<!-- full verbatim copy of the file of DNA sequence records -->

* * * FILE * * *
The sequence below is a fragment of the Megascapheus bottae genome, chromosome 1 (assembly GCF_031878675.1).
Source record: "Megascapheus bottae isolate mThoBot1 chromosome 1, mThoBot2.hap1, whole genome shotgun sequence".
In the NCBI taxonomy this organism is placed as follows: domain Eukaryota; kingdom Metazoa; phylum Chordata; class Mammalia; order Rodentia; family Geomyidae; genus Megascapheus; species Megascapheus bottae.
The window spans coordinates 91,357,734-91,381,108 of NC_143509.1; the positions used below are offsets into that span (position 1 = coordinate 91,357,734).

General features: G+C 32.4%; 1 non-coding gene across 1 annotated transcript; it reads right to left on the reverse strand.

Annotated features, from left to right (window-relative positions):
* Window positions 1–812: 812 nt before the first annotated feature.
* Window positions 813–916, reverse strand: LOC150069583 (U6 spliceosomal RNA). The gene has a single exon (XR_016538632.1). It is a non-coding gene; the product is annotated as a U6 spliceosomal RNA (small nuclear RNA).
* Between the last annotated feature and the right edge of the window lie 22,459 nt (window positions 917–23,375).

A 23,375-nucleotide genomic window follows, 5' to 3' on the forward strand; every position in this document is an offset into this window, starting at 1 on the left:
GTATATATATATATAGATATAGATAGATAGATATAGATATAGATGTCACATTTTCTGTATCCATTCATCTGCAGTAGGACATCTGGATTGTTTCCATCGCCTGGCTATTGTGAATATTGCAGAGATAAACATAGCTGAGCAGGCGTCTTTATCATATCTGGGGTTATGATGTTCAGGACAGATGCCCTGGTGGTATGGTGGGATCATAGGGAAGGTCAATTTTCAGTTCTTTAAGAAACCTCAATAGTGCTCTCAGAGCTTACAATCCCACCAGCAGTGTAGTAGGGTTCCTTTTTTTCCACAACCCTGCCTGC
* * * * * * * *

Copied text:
The sequence below is a fragment of the Megascapheus bottae genome, chromosome 1 (assembly GCF_031878675.1).
Source record: "Megascapheus bottae isolate mThoBot1 chromosome 1, mThoBot2.hap1, whole genome shotgun sequence".
In the NCBI taxonomy this organism is placed as follows: domain Eukaryota; kingdom Metazoa; phylum Chordata; class Mammalia; order Rodentia; family Geomyidae; genus Megascapheus; species Megascapheus bottae.
The window spans coordinates 91,357,734-91,381,108 of NC_143509.1; the positions used below are offsets into that span (position 1 = coordinate 91,357,734).

General features: G+C 32.4%; 1 non-coding gene across 1 annotated transcript; it reads right to left on the reverse strand.

Annotated features, from left to right (window-relative positions):
* Window positions 1–812: 812 nt before the first annotated feature.
* Window positions 813–916, reverse strand: LOC150069583 (U6 spliceosomal RNA). The gene has a single exon (XR_016538632.1). It is a non-coding gene; the product is annotated as a U6 spliceosomal RNA (small nuclear RNA).
* Between the last annotated feature and the right edge of the window lie 22,459 nt (window positions 917–23,375).

A 23,375-nucleotide genomic window follows, 5' to 3' on the forward strand; every position in this document is an offset into this window, starting at 1 on the left:
GTATATATATATATAGATATAGATAGATAGATATAGATATAGATGTCACATTTTCTGTATCCATTCATCTGCAGTAGGACATCTGGATTGTTTCCATCGCCTGGCTATTGTGAATATTGCAGAGATAAACATAGCTGAGCAGGCGTCTTTATCATATCTGGGGTTATGATGTTCAGGACAGATGCCCTGGTGGTATGGTGGGATCATAGGGAAGGTCAATTTTCAGTTCTTTAAGAAACCTCAATAGTGCTCTCAGAGCTTACAATCCCACCAGCAGTGTAGTAGGGTTCCTTTTTTTCCACAACCCTGCCTGC